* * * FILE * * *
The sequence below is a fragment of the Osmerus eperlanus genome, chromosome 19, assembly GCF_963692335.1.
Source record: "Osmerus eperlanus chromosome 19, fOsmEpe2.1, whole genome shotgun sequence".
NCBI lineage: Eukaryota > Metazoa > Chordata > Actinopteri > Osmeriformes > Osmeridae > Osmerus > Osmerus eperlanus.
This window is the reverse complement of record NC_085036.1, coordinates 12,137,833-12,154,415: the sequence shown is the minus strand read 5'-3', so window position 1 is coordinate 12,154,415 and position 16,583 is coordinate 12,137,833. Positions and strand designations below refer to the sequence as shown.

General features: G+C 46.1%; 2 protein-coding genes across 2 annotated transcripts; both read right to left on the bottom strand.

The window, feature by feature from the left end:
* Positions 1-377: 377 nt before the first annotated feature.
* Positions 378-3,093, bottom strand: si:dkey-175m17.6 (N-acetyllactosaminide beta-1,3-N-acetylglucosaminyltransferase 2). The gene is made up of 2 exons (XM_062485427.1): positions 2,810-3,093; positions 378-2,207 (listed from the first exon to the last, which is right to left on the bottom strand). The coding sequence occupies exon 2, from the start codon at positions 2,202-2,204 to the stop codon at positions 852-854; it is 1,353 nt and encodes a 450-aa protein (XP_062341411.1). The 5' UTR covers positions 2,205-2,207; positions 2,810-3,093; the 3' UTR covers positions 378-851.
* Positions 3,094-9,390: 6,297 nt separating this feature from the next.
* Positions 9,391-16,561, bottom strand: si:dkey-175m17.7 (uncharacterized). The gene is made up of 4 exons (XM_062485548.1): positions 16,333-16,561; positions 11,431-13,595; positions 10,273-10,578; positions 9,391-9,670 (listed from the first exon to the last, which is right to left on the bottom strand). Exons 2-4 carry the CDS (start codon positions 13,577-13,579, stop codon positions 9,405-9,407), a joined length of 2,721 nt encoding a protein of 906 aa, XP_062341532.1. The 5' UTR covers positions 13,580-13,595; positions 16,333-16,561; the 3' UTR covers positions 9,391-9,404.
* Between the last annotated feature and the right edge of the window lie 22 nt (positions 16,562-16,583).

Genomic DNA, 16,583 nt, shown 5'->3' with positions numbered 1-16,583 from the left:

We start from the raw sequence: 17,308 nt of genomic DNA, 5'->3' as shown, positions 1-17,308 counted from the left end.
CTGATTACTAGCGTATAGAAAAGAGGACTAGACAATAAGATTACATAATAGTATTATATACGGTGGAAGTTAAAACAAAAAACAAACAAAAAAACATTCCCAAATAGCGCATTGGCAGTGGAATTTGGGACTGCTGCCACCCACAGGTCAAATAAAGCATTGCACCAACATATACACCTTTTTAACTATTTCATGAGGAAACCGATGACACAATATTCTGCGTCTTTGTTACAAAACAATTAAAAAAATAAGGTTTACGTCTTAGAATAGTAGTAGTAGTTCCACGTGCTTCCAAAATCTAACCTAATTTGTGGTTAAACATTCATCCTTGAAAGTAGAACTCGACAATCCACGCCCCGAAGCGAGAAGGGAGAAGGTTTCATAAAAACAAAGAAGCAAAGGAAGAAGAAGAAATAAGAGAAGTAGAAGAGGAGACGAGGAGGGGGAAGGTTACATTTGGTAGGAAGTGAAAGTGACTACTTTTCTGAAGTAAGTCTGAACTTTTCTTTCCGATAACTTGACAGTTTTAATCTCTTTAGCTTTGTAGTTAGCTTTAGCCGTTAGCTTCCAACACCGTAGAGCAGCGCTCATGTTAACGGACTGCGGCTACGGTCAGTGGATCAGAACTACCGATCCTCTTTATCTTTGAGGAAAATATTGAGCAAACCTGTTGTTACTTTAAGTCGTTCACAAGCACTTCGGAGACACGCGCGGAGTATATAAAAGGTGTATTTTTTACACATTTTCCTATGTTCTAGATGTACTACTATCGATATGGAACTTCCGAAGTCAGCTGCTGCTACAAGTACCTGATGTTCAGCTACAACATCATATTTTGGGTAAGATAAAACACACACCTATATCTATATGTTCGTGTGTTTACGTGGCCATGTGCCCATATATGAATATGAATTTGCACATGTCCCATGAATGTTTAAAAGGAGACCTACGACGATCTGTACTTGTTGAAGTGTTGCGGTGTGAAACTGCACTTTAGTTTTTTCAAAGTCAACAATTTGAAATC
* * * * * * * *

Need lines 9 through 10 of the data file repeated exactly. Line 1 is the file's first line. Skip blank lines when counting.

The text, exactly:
* Positions 3,094-9,390: 6,297 nt separating this feature from the next.
* Positions 9,391-16,561, bottom strand: si:dkey-175m17.7 (uncharacterized). The gene is made up of 4 exons (XM_062485548.1): positions 16,333-16,561; positions 11,431-13,595; positions 10,273-10,578; positions 9,391-9,670 (listed from the first exon to the last, which is right to left on the bottom strand). Exons 2-4 carry the CDS (start codon positions 13,577-13,579, stop codon positions 9,405-9,407), a joined length of 2,721 nt encoding a protein of 906 aa, XP_062341532.1. The 5' UTR covers positions 13,580-13,595; positions 16,333-16,561; the 3' UTR covers positions 9,391-9,404.